Earlier this year, Baroness Kennedy was contacted by the two daughters of Paul Rusesabagina — human rights campaigner, winner of the US Presidential Medal of Freedom and real-life hero of the film Hotel Rwanda. The pair sought help with their father’s case; he had been kidnapped and jailed by the regime of Paul Kagame, the Rwandan dictator infamous for his government’s use of assassination, imprisonment and smears to silence his critics.
After investigating the charges of terrorism levelled against Rusesabagina, the Labour peer and human rights lawyer concluded there were serious concerns over the rendition and the trial. “We expanded the Commonwealth to include Rwanda on grounds they would follow the rule of law and correct standards but the country has kidnapped a man in poor health, who was ill-treated in custody and denied a fair trial,” said Kennedy, who is also director of the International Bar Association Human Rights Institute.
Her views are shared by other prominent human rights campaigners. “Illegal rendition and false arrest are a travesty of justice that demand a response from the West,” said Bill Browder, the financier who started pushing for worldwide imposition of ‘Magnitsky legislation’ to sanction despots, killers and torturers after the murder of his lawyer in Russia. “This law was meant for cases like this where a government goes so far beyond acceptable behaviour.”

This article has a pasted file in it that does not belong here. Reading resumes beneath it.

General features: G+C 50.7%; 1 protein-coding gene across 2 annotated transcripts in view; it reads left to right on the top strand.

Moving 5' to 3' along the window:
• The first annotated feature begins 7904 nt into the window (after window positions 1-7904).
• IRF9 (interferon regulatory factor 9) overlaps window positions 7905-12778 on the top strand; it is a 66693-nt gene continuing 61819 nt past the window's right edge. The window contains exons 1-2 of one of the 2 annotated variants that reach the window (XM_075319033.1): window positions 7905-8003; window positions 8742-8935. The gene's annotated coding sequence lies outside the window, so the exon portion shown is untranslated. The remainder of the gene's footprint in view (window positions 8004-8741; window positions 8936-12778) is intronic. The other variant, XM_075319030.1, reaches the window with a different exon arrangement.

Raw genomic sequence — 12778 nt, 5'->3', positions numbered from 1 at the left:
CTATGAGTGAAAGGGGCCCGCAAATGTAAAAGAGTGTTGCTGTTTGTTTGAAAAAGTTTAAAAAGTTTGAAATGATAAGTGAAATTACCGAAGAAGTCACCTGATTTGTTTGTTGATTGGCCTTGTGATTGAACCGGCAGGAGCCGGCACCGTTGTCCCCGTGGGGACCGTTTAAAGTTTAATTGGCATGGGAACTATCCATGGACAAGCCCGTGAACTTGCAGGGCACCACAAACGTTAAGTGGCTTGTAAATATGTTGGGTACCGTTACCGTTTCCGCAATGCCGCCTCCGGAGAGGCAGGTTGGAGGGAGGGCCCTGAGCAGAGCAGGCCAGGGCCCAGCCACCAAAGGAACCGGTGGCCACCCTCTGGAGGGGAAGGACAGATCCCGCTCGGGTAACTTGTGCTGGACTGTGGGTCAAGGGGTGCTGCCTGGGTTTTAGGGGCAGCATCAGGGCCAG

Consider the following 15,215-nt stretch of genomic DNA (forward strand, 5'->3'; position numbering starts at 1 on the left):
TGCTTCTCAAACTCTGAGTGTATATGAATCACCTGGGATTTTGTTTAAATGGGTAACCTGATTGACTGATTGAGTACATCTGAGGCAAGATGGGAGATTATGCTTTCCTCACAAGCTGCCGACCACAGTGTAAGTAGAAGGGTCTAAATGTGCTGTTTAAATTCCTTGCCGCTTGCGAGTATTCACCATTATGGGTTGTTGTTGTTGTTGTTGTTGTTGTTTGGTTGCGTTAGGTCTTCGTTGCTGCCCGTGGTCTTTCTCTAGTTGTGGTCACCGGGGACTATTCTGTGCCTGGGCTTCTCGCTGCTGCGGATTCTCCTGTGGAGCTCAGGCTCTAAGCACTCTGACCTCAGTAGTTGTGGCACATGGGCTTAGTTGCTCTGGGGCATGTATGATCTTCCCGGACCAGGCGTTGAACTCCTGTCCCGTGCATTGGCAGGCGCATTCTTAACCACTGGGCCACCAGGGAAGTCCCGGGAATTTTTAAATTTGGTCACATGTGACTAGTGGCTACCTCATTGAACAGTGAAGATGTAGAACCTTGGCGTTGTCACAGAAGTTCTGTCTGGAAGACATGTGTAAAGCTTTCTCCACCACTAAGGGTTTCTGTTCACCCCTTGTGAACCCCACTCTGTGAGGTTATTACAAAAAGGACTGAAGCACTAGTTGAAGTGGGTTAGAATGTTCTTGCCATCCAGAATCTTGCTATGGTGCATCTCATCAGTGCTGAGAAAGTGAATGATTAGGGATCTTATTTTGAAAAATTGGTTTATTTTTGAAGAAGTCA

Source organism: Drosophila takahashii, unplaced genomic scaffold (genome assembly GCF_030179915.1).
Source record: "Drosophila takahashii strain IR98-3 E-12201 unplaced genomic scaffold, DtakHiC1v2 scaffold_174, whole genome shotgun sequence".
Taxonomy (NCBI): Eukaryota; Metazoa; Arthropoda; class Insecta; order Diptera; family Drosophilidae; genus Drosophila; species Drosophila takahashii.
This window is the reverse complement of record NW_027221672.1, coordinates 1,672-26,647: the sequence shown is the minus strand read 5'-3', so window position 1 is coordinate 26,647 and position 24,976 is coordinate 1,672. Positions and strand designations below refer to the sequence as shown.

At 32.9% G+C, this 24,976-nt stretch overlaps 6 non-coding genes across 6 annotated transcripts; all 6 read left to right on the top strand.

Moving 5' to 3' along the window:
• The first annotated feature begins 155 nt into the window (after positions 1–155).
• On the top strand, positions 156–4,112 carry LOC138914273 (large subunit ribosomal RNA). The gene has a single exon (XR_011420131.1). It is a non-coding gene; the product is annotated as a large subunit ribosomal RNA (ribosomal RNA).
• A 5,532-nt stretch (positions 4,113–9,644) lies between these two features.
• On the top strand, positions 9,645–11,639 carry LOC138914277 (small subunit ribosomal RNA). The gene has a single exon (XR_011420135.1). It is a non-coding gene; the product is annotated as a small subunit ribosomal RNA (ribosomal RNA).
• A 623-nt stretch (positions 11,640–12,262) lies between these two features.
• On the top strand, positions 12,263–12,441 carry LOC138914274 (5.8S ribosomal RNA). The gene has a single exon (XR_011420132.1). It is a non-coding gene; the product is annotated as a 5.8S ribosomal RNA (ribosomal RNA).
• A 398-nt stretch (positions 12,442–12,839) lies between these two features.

Kennedy hosted a meeting last week in parliament with Carine and Anaise Kanimba to press for sanctions on the Rwandan officials behind the illegal rendition and false imprisonment of their adoptive father at which Browder spoke. She was contacted, however, by former aid minister Andrew Mitchell — whom she admires despite their party differences due to his usually robust stand on such issues — who objected to her stance. “I fear Andrew has allowed his friendships to cloud his judgment,” she tells me. “I also celebrated the arrival of Kagame after the genocide but he has not lived up to expectations. It was the same with Mugabe in Zimbabwe. Unfortunately, Andrew seems to have locked in his hopes.”
Mitchell has long been a strong and vocal supporter of the Rwandan government. Indeed, he even calls Kagame a hero, despite so much evidence of human rights abuses, his crushing of democracy and disruptive meddling in neighbouring nations. Such is Mitchell’s steadfast defence of the brutal central African regime that one colleague described him mockingly to me as their MP for Kigali. Now — as the Government slides in polls over its handling of sleaze — the veteran Tory politician is facing uncomfortable questions after taking a lucrative consultancy from a bank run by close allies of Kagame.